5. John of Japan

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    Anyone who argues that Christianity or the NT are wrong because they encourages slavery is ignorant of the history of the issue. The reason slavery is outlawed today in Western society is because of the efforts of Christians following Biblical principles. Two who labored tirelessly against slavery were British explorer-missionary to Africa David Livingston (1813-1873) and American missionary to India and Japan Nathan Brown (1807-1886). See my story about Brown on the BB at: http://www.baptistboard.com/showthread.php?t=33499&page=4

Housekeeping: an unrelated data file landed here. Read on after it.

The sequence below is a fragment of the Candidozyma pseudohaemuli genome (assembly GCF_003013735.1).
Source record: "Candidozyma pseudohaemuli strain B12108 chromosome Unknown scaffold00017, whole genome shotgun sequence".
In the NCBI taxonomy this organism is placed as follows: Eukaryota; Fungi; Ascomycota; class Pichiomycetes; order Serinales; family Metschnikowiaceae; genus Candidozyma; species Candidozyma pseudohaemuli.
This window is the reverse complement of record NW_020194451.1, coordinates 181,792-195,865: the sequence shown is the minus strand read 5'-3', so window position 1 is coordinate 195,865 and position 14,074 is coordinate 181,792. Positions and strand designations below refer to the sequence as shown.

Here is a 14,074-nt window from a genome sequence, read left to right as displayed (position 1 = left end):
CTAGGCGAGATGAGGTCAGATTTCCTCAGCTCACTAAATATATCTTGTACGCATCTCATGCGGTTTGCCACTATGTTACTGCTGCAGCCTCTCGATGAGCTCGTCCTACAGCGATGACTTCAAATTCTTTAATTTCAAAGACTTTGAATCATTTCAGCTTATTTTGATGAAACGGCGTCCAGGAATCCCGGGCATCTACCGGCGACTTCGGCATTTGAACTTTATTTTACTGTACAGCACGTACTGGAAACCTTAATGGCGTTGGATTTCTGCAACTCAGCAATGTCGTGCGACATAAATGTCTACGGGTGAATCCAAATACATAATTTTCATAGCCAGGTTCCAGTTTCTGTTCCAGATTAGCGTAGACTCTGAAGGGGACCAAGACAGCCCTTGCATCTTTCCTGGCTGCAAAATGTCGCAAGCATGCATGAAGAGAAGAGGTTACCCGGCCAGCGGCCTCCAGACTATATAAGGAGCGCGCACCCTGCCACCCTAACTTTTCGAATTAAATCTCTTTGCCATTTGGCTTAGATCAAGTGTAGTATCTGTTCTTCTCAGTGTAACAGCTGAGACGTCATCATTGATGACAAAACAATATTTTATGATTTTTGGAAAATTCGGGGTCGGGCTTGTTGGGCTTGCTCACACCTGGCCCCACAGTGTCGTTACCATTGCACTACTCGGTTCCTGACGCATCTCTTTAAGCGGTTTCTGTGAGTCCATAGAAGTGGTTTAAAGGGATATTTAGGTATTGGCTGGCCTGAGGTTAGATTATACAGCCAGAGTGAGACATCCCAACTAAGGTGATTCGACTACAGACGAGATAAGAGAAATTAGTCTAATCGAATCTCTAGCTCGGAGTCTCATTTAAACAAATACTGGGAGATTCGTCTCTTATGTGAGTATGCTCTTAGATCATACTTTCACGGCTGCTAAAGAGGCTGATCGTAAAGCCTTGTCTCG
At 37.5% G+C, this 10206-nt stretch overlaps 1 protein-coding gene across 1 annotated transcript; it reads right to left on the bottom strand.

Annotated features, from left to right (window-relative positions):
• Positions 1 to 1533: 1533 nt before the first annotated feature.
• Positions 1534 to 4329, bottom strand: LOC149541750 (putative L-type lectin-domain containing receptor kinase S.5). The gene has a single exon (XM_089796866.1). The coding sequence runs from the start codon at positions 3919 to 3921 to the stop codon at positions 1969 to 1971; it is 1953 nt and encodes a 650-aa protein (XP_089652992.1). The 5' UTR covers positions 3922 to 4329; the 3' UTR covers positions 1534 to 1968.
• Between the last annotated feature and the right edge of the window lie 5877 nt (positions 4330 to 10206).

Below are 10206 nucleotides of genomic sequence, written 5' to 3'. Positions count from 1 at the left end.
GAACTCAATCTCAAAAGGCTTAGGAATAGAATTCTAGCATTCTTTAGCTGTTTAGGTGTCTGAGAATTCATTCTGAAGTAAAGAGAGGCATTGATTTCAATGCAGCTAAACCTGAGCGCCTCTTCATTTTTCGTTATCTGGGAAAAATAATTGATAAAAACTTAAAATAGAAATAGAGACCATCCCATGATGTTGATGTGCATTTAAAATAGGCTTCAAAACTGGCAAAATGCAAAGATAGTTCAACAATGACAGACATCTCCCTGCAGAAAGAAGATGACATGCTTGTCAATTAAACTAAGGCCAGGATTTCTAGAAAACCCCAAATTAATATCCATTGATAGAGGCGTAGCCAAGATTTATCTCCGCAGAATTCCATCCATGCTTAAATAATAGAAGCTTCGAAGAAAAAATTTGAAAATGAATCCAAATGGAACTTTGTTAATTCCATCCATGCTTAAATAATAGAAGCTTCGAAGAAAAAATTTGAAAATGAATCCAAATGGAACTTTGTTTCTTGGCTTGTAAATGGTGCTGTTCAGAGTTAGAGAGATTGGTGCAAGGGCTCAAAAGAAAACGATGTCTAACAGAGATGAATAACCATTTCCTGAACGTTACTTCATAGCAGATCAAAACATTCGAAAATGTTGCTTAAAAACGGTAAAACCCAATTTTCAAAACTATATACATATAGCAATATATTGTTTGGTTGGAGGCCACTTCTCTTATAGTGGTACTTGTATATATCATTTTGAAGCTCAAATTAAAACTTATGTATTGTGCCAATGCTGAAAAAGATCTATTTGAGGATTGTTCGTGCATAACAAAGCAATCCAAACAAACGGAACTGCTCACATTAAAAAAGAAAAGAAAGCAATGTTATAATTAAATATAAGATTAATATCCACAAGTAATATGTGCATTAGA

6. canadyjd

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    God did not invent slavery. Sinful, fallen men invented slavery. God gave instructions on the treatment of slaves, even the freeing of slaves; (among many other instructions) in the process we learn very valuable lessons.

    1. The enslavement of the Hebrew people and their subsequent redemption (slave terminology) is a prominent theme in the O.T. and the N.T. It mirrors our own redemption by the blood of Christ. (you were "bought" with a price.) Christians should consider themselves to be "slaves of Christ."

    2. Slavery is used by Jesus to describe the effect of sin in each and every person's life (John 8:34) "He who sins is a slave to sin"

    3. Paul's discourse in Romans 7 is that of a lost person; enslaved to sin (sin is personified as the person's master) and doing the will of "sin". After which, "sin" pays the slave his wages (most Roman slaves recieved small wages) which was death ("the wages of sin (the sin master) is death") (no need to argue this point on chp. 7, please)